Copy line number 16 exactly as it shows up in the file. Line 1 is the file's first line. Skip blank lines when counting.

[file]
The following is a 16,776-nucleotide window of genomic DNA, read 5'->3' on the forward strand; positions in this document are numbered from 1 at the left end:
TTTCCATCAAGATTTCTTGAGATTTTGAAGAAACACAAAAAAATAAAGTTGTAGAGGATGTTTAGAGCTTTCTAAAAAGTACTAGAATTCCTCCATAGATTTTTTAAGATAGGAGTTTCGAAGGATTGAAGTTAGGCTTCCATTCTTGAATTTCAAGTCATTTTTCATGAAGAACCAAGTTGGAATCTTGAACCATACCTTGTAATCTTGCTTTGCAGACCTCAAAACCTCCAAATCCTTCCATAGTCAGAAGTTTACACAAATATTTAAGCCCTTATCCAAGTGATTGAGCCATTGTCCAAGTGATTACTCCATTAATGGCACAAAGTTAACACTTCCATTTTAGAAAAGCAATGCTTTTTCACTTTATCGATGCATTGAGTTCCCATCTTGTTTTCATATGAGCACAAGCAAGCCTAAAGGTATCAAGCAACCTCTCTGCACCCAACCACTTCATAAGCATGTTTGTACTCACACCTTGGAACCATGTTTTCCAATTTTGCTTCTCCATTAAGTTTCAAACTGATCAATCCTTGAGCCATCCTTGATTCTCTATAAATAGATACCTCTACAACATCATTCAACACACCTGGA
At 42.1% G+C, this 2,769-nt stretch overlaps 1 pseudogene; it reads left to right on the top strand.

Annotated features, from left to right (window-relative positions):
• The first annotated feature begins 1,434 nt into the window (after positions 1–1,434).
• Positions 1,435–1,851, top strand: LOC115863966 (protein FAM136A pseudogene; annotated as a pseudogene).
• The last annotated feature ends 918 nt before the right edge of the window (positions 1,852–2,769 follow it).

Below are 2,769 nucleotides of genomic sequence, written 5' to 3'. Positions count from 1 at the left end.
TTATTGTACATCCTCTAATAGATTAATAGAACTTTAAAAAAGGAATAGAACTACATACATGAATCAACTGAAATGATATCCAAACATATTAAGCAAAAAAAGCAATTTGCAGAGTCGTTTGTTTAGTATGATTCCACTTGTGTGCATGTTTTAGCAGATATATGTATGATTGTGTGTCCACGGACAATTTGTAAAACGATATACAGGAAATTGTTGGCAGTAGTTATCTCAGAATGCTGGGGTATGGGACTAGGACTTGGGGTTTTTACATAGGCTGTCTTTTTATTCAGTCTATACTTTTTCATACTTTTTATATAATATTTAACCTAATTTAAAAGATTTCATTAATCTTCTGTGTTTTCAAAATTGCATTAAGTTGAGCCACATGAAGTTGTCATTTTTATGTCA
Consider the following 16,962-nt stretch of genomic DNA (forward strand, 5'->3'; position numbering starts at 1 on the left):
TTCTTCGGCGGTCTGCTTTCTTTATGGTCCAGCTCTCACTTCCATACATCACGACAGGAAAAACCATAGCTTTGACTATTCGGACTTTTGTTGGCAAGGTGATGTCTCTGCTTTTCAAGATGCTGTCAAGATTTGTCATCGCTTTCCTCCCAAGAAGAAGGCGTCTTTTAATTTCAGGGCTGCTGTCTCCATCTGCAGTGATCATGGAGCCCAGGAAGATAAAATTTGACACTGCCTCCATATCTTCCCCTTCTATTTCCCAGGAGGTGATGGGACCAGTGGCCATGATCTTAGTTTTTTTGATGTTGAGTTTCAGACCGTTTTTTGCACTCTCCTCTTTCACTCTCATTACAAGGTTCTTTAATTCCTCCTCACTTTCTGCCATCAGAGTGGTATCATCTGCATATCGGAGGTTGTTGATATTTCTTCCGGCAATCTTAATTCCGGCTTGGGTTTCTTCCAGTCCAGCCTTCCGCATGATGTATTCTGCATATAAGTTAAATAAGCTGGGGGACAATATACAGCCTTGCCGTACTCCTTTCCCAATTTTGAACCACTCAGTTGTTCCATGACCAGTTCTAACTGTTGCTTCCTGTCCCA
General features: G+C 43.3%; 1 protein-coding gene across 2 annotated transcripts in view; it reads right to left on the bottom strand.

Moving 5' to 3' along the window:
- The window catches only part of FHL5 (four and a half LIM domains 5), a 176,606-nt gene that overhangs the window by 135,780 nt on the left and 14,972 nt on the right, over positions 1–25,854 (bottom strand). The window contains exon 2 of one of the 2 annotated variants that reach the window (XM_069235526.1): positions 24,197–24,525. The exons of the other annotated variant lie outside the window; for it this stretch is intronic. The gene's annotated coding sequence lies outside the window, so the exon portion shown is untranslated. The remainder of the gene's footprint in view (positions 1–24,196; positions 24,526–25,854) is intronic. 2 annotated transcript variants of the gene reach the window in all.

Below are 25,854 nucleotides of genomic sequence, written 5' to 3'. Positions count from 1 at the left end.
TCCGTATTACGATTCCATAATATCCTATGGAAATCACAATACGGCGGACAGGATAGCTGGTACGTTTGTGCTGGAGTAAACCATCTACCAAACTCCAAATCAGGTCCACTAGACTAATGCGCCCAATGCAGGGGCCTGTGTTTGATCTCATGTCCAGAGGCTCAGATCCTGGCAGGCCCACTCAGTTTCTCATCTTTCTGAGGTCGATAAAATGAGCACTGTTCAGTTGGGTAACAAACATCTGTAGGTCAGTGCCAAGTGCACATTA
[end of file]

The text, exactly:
TCCGTATTACGATTCCATAATATCCTATGGAAATCACAATACGGCGGACAGGATAGCTGGTACGTTTGTGCTGGAGTAAACCATCTACCAAACTCCAAATCAGGTCCACTAGACTAATGCGCCCAATGCAGGGGCCTGTGTTTGATCTCATGTCCAGAGGCTCAGATCCTGGCAGGCCCACTCAGTTTCTCATCTTTCTGAGGTCGATAAAATGAGCACTGTTCAGTTGGGTAACAAACATCTGTAGGTCAGTGCCAAGTGCACATTA